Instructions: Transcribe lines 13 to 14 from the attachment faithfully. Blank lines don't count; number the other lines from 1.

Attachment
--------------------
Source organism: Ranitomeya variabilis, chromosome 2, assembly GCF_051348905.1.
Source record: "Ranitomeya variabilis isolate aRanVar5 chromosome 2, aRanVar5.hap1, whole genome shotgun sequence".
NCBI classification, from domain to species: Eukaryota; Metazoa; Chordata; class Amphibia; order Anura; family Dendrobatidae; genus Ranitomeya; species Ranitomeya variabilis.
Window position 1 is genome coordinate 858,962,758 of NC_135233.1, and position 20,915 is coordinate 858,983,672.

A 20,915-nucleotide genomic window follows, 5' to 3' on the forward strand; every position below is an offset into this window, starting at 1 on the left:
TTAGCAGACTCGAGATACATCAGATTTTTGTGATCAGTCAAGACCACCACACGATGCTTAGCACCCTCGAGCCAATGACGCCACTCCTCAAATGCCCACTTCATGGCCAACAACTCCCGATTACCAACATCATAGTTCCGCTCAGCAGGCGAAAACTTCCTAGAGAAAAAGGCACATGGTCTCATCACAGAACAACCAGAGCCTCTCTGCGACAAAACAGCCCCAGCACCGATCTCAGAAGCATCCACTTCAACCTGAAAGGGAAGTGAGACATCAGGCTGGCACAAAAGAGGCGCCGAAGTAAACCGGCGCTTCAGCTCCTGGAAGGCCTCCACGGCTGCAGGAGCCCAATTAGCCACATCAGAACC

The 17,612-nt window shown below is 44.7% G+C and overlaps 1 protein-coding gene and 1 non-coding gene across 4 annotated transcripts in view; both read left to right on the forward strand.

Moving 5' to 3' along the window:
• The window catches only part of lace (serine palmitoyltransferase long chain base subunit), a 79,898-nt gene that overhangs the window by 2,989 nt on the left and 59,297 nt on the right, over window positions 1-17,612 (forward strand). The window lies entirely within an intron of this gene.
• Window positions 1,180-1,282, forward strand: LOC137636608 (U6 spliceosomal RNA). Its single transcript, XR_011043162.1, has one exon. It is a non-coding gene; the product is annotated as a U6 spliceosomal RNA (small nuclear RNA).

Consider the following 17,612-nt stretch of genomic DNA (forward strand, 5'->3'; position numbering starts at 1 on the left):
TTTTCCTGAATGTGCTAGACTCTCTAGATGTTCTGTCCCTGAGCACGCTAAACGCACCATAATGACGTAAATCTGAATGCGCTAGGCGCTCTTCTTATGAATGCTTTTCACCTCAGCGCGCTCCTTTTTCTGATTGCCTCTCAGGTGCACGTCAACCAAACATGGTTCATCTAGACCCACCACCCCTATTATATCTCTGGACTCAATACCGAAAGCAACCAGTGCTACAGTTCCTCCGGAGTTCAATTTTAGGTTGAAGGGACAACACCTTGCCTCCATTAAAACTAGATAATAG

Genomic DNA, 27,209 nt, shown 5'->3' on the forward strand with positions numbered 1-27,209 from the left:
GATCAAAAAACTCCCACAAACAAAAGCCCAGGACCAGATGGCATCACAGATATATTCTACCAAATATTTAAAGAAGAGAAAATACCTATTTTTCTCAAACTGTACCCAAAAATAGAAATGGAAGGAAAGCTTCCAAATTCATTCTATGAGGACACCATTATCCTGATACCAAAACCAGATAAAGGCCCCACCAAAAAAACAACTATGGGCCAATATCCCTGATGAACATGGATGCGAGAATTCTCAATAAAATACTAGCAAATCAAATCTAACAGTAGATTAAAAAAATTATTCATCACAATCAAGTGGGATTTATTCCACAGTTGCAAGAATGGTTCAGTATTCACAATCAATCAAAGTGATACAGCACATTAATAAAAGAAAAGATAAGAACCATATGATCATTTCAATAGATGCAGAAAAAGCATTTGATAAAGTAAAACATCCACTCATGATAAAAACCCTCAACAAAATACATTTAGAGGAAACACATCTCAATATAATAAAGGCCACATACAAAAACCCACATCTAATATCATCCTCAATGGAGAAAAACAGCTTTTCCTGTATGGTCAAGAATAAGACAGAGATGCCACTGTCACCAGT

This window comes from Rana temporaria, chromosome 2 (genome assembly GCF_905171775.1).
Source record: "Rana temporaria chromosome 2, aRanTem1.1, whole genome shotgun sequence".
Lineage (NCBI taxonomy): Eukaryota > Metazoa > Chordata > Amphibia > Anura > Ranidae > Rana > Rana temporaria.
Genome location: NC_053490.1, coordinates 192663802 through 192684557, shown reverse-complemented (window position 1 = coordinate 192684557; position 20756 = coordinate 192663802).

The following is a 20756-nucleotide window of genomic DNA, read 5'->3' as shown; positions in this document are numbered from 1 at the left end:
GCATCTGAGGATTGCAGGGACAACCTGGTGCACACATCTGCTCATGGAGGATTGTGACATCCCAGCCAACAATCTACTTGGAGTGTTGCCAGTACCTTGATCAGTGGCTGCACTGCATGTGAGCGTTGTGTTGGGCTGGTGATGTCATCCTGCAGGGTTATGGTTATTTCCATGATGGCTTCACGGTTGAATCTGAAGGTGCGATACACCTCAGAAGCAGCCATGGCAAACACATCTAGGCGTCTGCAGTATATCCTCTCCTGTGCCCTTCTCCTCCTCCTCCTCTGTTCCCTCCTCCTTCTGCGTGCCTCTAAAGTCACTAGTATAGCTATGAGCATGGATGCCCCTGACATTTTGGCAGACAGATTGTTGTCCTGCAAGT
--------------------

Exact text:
Genomic DNA, 27,209 nt, shown 5'->3' on the forward strand with positions numbered 1-27,209 from the left:
GATCAAAAAACTCCCACAAACAAAAGCCCAGGACCAGATGGCATCACAGATATATTCTACCAAATATTTAAAGAAGAGAAAATACCTATTTTTCTCAAACTGTACCCAAAAATAGAAATGGAAGGAAAGCTTCCAAATTCATTCTATGAGGACACCATTATCCTGATACCAAAACCAGATAAAGGCCCCACCAAAAAAACAACTATGGGCCAATATCCCTGATGAACATGGATGCGAGAATTCTCAATAAAATACTAGCAAATCAAATCTAACAGTAGATTAAAAAAATTATTCATCACAATCAAGTGGGATTTATTCCACAGTTGCAAGAATGGTTCAGTATTCACAATCAATCAAAGTGATACAGCACATTAATAAAAGAAAAGATAAGAACCATATGATCATTTCAATAGATGCAGAAAAAGCATTTGATAAAGTAAAACATCCACTCATGATAAAAACCCTCAACAAAATACATTTAGAGGAAACACATCTCAATATAATAAAGGCCACATACAAAAACCCACATCTAATATCATCCTCAATGGAGAAAAACAGCTTTTCCTGTATGGTCAAGAATAAGACAGAGATGCCACTGTCACCAGT